I ran into an interesting phenomenon with PHP and MySQL this morning while working on a web application I’ve been developing at work. Late last week, I noted that page loads in this application had gotten noticeably slower. With the help of Firebug, I was able to determine that a 1-second delay was consistently showing up on each PHP page load. Digging a little deeper, it became clear that the delay was a result of a change I recently made to the application’s MySQL connection logic.
Previously, I was using the IP address
127.0.0.1 as the connection host for the MySQL server:
$db = new mysqli("127.0.0.1", "myUserName", "myPassword", "myDatabase");
I recently changed the string to
localhost (for reasons I don’t recall):
$db = new mysqli("localhost", "myUserName", "myPassword", "myDatabase");
This change yielded the aforementioned 1-second delay. But why? The hostname
localhost simply resolves to
127.0.0.1, so where is the delay coming from? The answer, as it turns out, is that IPv6 handling is getting in the way and slowing us down.
I should mention that I’m running this application on a Windows Server 2008 system, which uses IIS 7 as the web server. By default, in the Windows Server 2008 hosts file, you’re given two hostname entries:
I found that if I commented out the IPV6 hostname (the second line), things sped up dramatically. PHP bug #45150, which has since been marked “bogus,” helped point me in the right direction to understanding the root cause. A comment in that bug pointed me to an article describing MySQL connection problems with PHP 5.3. The article dealt with the failure to connect, which happily wasn’t my problem, but it provided one useful nugget: namely that the MySQL driver is partially responsible for determining which protocol to use. Using this information in my search, I found a helpful comment in MySQL bug #6348:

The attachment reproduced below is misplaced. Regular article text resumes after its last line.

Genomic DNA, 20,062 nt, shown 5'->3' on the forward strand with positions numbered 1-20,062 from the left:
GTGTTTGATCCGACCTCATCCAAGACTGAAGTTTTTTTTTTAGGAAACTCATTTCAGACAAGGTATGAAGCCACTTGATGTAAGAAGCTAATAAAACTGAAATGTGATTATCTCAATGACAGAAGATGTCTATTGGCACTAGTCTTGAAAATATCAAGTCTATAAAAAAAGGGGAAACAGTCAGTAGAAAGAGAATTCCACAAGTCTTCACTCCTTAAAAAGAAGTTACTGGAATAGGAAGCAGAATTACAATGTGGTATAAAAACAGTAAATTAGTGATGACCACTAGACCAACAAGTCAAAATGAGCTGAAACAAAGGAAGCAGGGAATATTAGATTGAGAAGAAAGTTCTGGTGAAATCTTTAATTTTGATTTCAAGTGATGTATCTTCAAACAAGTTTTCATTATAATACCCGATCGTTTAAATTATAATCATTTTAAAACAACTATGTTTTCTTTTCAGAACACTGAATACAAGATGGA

The driver will now loop through all possible IP addresses for a given host, accepting the first one that works.
So, long story short, it seems as though the PHP MySQL driver searches for the appropriate protocol to use every time (it’s amazing that this doesn’t get cached). Apparently, Windows Server 2008 uses IPV6 routing by default, even though the IPV4 entry appears first in the hosts file. So, either the initial IPV6 lookup fails and it then tries the IPV4 entry, or the IPV6 route invokes additional overhead; in either case, we get an additional delay.
The easiest solution, therefore, is to continue using
127.0.0.1 as the connection address for the database server. Disabling IPV6, while a potential solution, isn’t very elegant and it doesn’t embrace our IPV6 future. Perhaps future MySQL drivers will correct this delay, and it might go away entirely once the world switches to IPV6 for good.
As an additional interesting note, the PHP documentation indicates that a local socket gets used when the MySQL server name is
localhost, while the TCP/IP protocol gets used in all other cases. But this is only true in *NIX environments. In Windows, TCP/IP gets used regardless of your connection method (unless you have previously enabled named pipes, in which case it will use that instead).